Perched on a hilltop overlooking the Danube riverfront, the Buda Royal Palace (Kiralyi Palota), or Buda Castle, is one of Budapest’s most photographed landmarks. The magnificent palace dates back to the 13th century, but has been destroyed and rebuilt multiple times throughout history, most recently in a neo-baroque style.
The grand dome and colonnaded façade of Buda Royal Palace is impossible to miss, and most Budapest sightseeing tours will include at least a photo stop. There are numerous ways to admire the palace: Explore the Castle District on a walking or bike tour, ride the Castle Hill Funicular, or sail past the structure on a Danube River cruise.
Three of Budapest's premier museums are housed in the Royal Palace—the Hungarian National Gallery, the Budapest History Museum, and the National Library—while the gardens offer sweeping views down Castle Hill.
Things to Know Before You Go
- Entrance to the palace and gardens is free, but admission fees apply for each of the museums.
- Most museums and attractions are closed on Mondays.
- The cobblestone streets around the palace are steep—wear comfortable shoes for exploring.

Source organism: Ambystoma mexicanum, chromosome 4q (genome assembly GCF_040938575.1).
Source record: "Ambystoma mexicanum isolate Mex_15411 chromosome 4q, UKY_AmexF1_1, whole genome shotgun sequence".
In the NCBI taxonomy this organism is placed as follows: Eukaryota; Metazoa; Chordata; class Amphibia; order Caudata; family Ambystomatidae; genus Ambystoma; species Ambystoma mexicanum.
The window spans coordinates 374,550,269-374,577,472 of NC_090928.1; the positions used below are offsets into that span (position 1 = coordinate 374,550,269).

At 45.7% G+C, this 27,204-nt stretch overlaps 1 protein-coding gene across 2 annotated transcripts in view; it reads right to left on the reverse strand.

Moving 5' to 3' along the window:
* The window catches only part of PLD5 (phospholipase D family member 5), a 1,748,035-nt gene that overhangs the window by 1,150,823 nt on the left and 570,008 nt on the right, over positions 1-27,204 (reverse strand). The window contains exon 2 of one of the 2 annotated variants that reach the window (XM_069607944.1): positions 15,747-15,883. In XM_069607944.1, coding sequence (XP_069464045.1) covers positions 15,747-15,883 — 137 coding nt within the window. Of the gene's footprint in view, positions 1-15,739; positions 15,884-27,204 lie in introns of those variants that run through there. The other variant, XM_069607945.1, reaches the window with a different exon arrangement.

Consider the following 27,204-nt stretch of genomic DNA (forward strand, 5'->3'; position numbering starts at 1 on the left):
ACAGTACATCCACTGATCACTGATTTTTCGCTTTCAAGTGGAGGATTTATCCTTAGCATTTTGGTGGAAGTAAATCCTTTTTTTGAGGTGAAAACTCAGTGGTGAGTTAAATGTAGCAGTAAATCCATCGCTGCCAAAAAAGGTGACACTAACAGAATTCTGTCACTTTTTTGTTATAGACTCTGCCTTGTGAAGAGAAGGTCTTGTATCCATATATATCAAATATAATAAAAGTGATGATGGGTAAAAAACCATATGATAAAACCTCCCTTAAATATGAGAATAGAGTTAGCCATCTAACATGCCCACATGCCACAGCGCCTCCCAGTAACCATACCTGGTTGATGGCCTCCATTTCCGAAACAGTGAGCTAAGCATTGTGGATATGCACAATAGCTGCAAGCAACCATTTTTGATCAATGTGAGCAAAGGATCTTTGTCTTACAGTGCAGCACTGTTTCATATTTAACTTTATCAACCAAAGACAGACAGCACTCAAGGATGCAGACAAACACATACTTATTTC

- The museums at Buda Royal Palace are wheelchair accessible, but some areas of the gardens and grounds may not be.
How to Get There
The Royal Palace sits atop Castle Hill on the Buda side of the Danube. It’s possible to walk up from the riverside, but it’s a steep road; a far better option is to ride the Castle Funicular or take a taxi. The funicular departs from Adam Clarke Square (Clark Adam ter), located at the Buda end of the Széchenyi Chain Bridge.
When to Get There
The summer months of July and August are by far the most popular time to visit the palace—funiculars run every 10 minutes during this time but there are often queues, so make an early start to avoid waiting. During the holidays, the castle grounds hosts an atmospheric Christmas market.
Budapest’s Castle District
Set aside a morning or afternoon to explore the Castle District surrounding the palace, part of Budapest’s UNESCO World Heritage Site. A stroll around the medieval streets reveals a number of historic monuments, including the 19th-century Matthias Church, Vienna Gate, and the neo-Gothic Fisherman's Bastion. Admire the Matthias Well, a fountain with the figure of the young King Matthias as a hunter with his stag, and his beautiful beloved with her doe.